(Oh, how we laughed.)

[In case anyone reading this thinks the above might be amusing if only they knew what mathematical objects were actually being referred to: (1) No, probably not. (2) Abelian group; Zorn's lemma; line bundle. For the last one, you need to make it the first Stiefel-Whitney class if you're working over the real numbers rather than the complex numbers.]

I vaguely remember a joke about limit of the supremum (lim sup) involving lime soup. In fact, I brought some lime soup into math class one day in undergrad. It tasted awful. And I can't remember the joke.

You don't need to. This is hilarious.

"What's yellow, normed and complete? A Bananach Space"

Nice! Except it doesn't quite work for me because the vowel sounds don't match. (For me the second and third "a"s in "banana" are like the "a" in "arm", whereas the two in "Banach" are like the "a" in "at", and those are quite different sounds. Other people may differ -- and indeed I may be mispronouncing "Banach".)

Your banana is like arm?

Mine is like umbrella (the u).


Whoops. Mine's the same. Two schwas and one a-as-in-arm.

[EDITED to add: Er, except that the first vowel in my "umbrella" isn't the same as I think you're putting in yours. In IPA, my umbrella is /ʌmbrɛlə/ and my banana is /bənɑːnə/, unless I've made mistakes there.]

As an American, I'll never understand how the English can indiscriminately throw /ɑː/'s into perfectly normal words, yet when faced with a foreign import that actually asks for it, willfully refuse.

Maybe I made more than one mistake in my description (I definitely made one: the third "a" in "banana" is of course a schwa, not the vowel in "arm") -- but the "a"s I put in "Banach" are (modulo incompetence) pretty much exactly the ones you'll find by clicking the "listen" link after Banach's name at the start of his Wikipedia page. So I'm not sure what you mean about "a foreign import that actually asks for it". And I just checked the etymology of "banana", and the likely Wolof original has exactly one /ɑː/ in it, in the same place as I put one. But, see above, I misdescribed how I say "banana" so I may have caused confusion.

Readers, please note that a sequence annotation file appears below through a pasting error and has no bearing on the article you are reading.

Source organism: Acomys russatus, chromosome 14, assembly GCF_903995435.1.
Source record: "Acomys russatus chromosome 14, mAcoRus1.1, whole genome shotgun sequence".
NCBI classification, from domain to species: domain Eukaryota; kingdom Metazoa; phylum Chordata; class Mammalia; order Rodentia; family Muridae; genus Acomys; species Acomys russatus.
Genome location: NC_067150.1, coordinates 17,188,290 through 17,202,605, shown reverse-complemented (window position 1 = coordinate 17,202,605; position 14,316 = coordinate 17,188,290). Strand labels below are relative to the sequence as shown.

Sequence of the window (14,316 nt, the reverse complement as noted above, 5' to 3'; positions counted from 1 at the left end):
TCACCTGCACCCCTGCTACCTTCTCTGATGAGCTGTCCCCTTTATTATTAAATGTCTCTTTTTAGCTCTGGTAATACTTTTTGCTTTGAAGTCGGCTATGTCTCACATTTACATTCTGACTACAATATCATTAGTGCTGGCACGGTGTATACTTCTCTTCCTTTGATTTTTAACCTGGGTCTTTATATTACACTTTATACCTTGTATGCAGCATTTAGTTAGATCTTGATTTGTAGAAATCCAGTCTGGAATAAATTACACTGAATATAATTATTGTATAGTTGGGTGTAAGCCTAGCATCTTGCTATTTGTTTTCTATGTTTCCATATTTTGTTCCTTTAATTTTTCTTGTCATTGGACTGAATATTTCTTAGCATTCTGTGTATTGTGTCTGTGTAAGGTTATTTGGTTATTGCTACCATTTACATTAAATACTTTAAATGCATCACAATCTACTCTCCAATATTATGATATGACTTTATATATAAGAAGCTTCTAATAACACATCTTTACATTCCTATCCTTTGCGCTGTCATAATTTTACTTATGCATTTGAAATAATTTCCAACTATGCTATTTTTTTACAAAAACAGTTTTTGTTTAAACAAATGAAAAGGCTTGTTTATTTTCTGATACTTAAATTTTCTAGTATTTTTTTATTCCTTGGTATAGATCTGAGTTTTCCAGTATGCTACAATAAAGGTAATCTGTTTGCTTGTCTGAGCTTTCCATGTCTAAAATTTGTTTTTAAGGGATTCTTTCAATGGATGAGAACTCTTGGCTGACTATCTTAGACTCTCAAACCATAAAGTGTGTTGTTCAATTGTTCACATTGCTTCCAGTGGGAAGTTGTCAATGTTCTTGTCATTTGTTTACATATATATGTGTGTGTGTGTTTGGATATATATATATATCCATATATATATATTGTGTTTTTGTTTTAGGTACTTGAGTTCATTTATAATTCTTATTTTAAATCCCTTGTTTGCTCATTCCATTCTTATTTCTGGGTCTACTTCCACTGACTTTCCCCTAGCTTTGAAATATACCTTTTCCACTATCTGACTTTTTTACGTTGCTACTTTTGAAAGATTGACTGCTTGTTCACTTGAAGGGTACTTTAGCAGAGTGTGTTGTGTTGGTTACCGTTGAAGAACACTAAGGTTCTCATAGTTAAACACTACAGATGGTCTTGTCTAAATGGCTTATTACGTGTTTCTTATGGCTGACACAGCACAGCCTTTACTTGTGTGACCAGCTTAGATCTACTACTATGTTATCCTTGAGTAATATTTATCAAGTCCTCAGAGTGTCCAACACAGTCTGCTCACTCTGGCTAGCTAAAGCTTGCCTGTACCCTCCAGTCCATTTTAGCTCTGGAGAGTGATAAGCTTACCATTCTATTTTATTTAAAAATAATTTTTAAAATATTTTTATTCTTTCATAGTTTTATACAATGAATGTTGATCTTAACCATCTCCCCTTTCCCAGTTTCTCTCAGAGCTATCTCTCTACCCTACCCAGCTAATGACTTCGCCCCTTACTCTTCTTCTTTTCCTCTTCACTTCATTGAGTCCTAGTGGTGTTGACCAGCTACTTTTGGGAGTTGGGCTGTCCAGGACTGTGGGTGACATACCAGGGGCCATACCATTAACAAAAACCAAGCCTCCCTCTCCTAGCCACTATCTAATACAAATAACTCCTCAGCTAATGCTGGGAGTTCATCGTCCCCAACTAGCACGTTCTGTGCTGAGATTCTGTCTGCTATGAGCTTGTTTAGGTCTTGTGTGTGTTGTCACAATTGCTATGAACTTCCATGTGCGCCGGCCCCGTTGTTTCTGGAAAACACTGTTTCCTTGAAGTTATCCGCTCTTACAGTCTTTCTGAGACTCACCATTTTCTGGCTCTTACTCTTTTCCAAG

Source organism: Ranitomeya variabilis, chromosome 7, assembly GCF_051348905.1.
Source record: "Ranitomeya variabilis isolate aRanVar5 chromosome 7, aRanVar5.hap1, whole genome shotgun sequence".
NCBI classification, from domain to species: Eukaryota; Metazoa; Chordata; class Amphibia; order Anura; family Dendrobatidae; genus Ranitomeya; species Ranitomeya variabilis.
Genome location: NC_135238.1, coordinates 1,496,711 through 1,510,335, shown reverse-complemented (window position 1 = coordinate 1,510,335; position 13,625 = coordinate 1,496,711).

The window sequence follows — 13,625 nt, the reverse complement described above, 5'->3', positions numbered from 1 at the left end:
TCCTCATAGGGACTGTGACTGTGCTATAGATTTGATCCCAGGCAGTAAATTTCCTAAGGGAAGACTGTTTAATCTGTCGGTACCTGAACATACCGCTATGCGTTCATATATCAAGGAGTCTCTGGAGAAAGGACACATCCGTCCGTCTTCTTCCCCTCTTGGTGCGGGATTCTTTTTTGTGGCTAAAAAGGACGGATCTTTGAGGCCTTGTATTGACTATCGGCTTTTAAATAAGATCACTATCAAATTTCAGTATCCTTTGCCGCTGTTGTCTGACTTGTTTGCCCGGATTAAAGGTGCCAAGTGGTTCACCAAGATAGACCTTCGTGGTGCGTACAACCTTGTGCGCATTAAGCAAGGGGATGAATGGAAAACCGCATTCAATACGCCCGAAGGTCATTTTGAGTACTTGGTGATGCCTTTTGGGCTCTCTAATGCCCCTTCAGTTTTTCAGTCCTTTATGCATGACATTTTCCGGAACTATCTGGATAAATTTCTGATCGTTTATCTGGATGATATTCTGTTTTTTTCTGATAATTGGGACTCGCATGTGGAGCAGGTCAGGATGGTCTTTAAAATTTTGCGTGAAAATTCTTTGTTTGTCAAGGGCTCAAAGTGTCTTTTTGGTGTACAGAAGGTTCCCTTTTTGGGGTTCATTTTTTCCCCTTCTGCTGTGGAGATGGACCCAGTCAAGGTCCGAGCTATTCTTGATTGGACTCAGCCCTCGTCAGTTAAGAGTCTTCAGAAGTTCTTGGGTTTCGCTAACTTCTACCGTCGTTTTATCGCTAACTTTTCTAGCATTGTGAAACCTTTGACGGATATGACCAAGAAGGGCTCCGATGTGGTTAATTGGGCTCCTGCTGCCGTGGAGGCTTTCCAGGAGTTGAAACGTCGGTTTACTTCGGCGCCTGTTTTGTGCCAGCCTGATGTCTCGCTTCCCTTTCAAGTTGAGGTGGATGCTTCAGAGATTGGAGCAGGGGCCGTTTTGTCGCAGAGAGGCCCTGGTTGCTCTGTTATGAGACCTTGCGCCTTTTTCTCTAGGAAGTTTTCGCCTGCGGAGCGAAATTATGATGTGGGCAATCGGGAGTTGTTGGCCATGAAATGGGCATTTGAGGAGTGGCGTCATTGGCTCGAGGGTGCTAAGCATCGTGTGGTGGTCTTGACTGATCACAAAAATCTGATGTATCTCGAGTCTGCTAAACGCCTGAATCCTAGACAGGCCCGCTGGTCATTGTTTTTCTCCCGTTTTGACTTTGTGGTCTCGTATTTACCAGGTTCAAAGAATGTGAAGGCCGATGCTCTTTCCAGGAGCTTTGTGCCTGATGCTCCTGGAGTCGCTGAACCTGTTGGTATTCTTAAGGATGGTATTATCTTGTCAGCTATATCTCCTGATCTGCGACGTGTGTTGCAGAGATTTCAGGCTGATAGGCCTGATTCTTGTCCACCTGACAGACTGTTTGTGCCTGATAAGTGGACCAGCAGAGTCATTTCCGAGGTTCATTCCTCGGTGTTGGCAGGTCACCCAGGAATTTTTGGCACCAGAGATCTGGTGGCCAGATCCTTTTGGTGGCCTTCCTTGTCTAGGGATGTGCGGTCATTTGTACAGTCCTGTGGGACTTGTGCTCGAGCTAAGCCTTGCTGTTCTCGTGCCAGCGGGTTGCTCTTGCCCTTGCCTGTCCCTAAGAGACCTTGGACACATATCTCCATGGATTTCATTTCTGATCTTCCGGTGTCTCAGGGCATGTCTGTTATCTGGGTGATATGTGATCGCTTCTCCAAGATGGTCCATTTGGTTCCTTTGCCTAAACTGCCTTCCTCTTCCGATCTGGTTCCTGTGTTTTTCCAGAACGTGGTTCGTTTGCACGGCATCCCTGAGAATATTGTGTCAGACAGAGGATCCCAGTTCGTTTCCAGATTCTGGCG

The Ham Sandwich Theorem may have the best companion image/caption combo I've ever seen on wikipedia


I guess mine is sort of an anti-food-related math concept, then! https://en.wikipedia.org/wiki/No_free_lunch_theorem

I want the bigger half!

"announced the acceptance by the journal Theoretical Computer Science of a more efficient algorithm for pancake sorting than the one proposed by Bill Gates and Christos Papadimitriou."

Bill Gates!

This is not an implausible basis with which to start a new list on Wikipedia. It is original research, but it will likely be let in.